Private Credit’s Double-Digit Yields

Private credit has gone from a backwater to the hottest asset class of 2023, with firms like Blackstone and Apollo jockeying for business, and assets approaching $1.5 trillion. Is Wall Street’s latest lending boom heading for trouble?

Alternative investment managers have spent the first half of 2023 trumpeting a similar refrain to investors wary of this year’s stock market bounce: look at private credit!

The industry has ballooned to $1.5 trillion in assets, more than tripling in the last decade, with every major alternative asset manager competing to lend to private businesses as an alternative to typical banks. Private credit loans generally come with a floating rate pegged to a base rate like the Lon­don Interbank Offered Rate (Libor). With one year Libor rates nearly 6% and private lenders tacking on spreads of 5-7 percentage points on top of that, many funds are offering double-digit yields to investors.

“I would say whenever you can get equity-like returns taking debt-like risk, that’s something you should do,” said Blackstone’s billionaire president Jonathan Gray at the Forbes Iconoclast Summit earlier this month. The private equity giant manages $291 billion in credit and insurance assets among its $991 billion in total assets.

Private credit assets surpassed the $1.4 trillion value of all out­standing U.S. high-yield bonds last year, according to the International Monetary Fund’s latest Global Financial Stability Report released in April. Fundraising has slowed this year, but asset managers still had around $300 billion in dry powder in private credit funds last year, according to the IMF, and are continuing to put it to use. In this week’s latest major deal, chipmaker Wolfspeed announced Monday that it’s borrowing $1.25 billion from an investment group led by Apollo Global Management, the industry leader with $450 billion private credit assets, to finance expansion in the U.S. at 9.875% interest.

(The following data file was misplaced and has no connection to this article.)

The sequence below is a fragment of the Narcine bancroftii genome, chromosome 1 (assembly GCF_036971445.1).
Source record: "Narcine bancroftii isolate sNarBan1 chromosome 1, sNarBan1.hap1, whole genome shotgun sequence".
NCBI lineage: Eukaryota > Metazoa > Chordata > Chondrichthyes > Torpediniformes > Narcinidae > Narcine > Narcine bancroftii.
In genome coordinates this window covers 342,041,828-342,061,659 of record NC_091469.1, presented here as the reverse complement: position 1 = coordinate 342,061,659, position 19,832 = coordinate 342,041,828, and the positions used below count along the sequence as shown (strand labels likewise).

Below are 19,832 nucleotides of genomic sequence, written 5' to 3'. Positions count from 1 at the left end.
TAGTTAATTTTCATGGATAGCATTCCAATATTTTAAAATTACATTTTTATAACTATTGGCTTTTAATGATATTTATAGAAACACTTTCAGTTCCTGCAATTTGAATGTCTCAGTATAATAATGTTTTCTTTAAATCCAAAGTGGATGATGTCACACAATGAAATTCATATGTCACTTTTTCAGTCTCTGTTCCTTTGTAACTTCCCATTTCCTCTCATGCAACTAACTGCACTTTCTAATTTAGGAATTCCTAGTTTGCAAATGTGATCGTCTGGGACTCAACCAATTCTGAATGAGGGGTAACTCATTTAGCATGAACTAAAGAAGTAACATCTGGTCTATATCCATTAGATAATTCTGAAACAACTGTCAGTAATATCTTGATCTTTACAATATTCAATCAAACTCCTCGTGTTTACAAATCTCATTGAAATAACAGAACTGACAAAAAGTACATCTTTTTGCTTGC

This spring’s regional banking crisis that led to the failures of Silicon Valley Bank, Signature Bank and First Republic Bank is helping private credit firms to take more market share on the margins, and some are planning to take loans off banks’ hands. Gray told the Financial Times in May that Blackstone is in talks with regional banks to funnel loans they originate to insurance companies. This way, Blackstone can use regional banks’ existing lending relationships to rapidly expand its private credit business.

The value of commercial and industrial loans from all commercial banks in the U.S. has declined 1.7% from $2.81 trillion in January to $2.76 trillion in May, but private asset managers have been cutting into banks’ share of the market for far longer than that. This year’s upheaval is merely accelerating a 15-year trend since the 2008 financial crisis, particularly since the Dodd-Frank Act tightened regula­tion and oversight of banks in 2010.

“The banks were chastened by the great financial crisis, and Dodd-Frank made it virtually impossible for banks to hold risky loans and assets,” says Chris Kotowski, managing director and senior analyst at Oppenheimer. “At the same time, you had this big expan­sion in the number of private com­panies looking for other sources of capital.”

Borrowers typically pay a slight premium in interest to tap the private market instead of going to a bank for a syndicated loan, but they get to bypass some of the red tape of dealing with banks, which syndicate loans out to other lenders. They also get more confidentiality, while a bank loan gets rated by agencies like Moody’s and Fitch Ratings. If a borrower wants to refinance or structure a more complex loan, collaborating with a private credit firm can be more efficient than going back to rating agencies and dealing with numerous lenders in a syndicated deal.